Published: September 10th 2006September 10th 2006
Statue of Gueseppe Tartini
(I think that was his name...)
Yesterday, after partying with a big group of Erasmus (European) students on Friday night, I took off with about 18 of them to a beautiful little town called Piran. The day started out pretty slowly, as they didn't realize how long it would take to rent cars. Car rental places are a little reluctant I think when a group of 18 or so 20 year old show up! Anyway, one girl, Malic, from Austria had her own car there, so after about an hour and a half of waiting for the rest of the group, 5 of us decided to take off on our own.
One of the neatest things about our little group was that we were all different nationalities! There was Malic from Austria, our trusty driver. Sylvia is from Poland and she navigated for us... thank goodness! Beside me in the back was Otte from Finland and Olga from Germany. It was great getting to know everyone a little bit on the way there and back, and learning about Polish and German politics from Sylvia and Olga. Its strange to realize just how much there are STILL repercussions from World War 2 and Communism that are affecting
Sylvia climbing trecherous stair case
We litteraly had to crawl at some points!
After about an hour of driving through beautiful Slovenian countryside and forrests, we came down a long, vinyard covered hill into this beautiful little town called Piran. It was an absolutely picturesque little Mediterranean town, complete with a town square that looked onto the harbour, grand political buildings, a still intact wall from medieval times, and waves crashing beside colorful-shuttered homes.
Our first task was to climb the hill to the old town wall to get a view. It wasn't that much of a climb, but the stairs up the wall were a little treacherous! The view from the top though was definitly worth the climb... it absolutely took my breath away. Down below us the red roof tops came to a point and then nothing but the beautiful greeny-blue of Mediterranean water... and to each side, you can see in the not-so-far distance the hills of either neighbouring Italy or Croatia. I could have spent all day on these old walls but I feared I would have died from having my breath taken away each time I blinked...
Finally we resolved that there was much more of the city to see, so through narrow,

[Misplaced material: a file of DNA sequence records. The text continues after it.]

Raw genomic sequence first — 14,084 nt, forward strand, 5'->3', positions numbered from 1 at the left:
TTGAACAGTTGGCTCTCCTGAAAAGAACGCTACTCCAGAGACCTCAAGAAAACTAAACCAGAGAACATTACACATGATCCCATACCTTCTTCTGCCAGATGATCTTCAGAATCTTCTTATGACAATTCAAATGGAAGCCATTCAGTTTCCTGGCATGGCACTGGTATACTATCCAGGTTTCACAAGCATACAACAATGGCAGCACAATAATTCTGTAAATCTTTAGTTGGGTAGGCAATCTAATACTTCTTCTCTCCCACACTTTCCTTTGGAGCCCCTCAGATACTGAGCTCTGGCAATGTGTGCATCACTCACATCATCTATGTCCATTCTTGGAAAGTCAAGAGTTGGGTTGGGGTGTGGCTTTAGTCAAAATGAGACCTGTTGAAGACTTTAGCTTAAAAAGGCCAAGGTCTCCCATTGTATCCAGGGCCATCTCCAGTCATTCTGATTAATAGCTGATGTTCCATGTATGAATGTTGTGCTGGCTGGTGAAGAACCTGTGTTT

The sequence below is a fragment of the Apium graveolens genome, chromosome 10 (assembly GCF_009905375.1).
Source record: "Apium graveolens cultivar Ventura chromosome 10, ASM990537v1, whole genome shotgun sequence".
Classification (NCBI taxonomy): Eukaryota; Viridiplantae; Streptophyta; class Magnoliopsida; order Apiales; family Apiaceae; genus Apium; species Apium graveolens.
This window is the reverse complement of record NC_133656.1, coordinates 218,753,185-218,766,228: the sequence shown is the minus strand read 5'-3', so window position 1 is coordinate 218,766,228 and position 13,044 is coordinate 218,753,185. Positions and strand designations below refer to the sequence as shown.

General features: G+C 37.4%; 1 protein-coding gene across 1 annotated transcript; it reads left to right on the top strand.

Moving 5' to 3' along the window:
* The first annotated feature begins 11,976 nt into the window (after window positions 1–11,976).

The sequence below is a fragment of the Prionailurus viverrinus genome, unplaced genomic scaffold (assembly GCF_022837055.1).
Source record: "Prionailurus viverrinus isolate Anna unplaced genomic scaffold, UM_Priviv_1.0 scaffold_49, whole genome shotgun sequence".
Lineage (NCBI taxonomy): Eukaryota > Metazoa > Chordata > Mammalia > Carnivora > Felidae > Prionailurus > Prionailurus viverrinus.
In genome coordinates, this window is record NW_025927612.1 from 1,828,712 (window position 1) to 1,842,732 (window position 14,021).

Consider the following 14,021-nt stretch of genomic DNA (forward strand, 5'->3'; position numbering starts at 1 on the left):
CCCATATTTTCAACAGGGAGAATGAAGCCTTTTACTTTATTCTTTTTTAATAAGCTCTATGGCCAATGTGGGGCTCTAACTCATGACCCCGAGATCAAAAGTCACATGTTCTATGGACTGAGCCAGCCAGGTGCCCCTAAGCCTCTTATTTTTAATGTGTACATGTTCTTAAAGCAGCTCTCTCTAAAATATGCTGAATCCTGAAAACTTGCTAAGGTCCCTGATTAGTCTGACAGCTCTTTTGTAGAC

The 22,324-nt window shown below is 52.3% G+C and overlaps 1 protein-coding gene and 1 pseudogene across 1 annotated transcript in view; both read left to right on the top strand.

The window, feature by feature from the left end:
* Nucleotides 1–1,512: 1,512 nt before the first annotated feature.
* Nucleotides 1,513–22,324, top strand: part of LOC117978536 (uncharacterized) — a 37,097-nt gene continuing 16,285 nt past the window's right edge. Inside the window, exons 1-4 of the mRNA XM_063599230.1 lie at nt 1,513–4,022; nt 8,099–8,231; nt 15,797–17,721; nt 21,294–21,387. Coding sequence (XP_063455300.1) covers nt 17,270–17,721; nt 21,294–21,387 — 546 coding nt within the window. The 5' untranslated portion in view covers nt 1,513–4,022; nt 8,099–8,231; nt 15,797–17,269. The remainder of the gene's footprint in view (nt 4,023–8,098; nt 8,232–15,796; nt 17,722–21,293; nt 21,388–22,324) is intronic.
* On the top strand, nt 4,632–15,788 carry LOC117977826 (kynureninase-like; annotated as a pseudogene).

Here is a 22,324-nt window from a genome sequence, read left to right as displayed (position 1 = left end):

View from the old town walls... stunning!
winding, cobblestone road we made our way to the church below. We didn't go inside, but when we got to the base of the tower we heard voiced shouting, and we looked up to see the rest of the group waving at us! We decided to go up the tower as well for another view (it wasn't to expensive, like 0.70 Euros..), and right as we got to the top of another trecherous stair case the church bell rang RIGHT beside our heads. Anyone who knows me well will know that, of course, I screamed and jumped almost through the roof!
Anyway, we wandered with the big group around the point of the city, which was beautiful, and then to the other side where there were hundreds of mostly or fully naked sunbathers. We stopped for an icecream and heard music, so we had to go check it out! Well, yesterday was the first day of school in Piran for those going to a kind of "Marine" school... basically like sailor/sea school if I understood correctly. They had a HUGE parade with everyone dressed up like pirates and a marching band playing what Olga said sounded like tradional German
music. In the middle of the parade was a guy being carried high up on a thrown who was dressed up as King Neptune, and then behind him, dressed in rags and carrying a HUGE probably very heavy rope were all the freshmen! So they marched all around the main square and then back to a stage they had set up where King Neptune made a speach and all the freshmen had to repeat a pledge of allegiance (all in Slovene, so I couldn't understand...). Then they took all of the freshmen out on a dock and swung them into the ocean... baptised them to the sea!
Next, we were on to this place Sylvia had heard about called the "Salt Pans" where they harvest sea salt. Unfortunately I grabbed the German info-guide, so I can't really tell you much about it, it was this incredible network of shallow sea-water pools right beside the croatian border that went on for miles. We stuck our finger in one of the pools to taste the water and.. yup, it was salty! There was a little info center and platform you could go up on too, and I think during the day
they do demonstrations there, but by the time we got there it was pretty deserted, so we watched videos at the info center for a bit and I went up to the platform to get a view. Very incredible... and when you look over to Croatia, you can see a stretch of deserted, roofless and crumbling homes that were left from the war. There is a buffering no-mans-land zone between the countries, so even if people wanted to return to there homes here they would not be able to. Kind of sad in a way...
On the walk back to the car through the salt-pans, something must have caused a stir because suddenly hundreds of sea-gulls suddenly took off and we had a beatiful, sunset view of all the gulls over the salt-pans... my camera card was unfortunatly full at this time, so no pictures, but maybe for the best that this moment stays etched in my memory... it was the perfect end to a very perfect day.
Love you all,
There are more photos below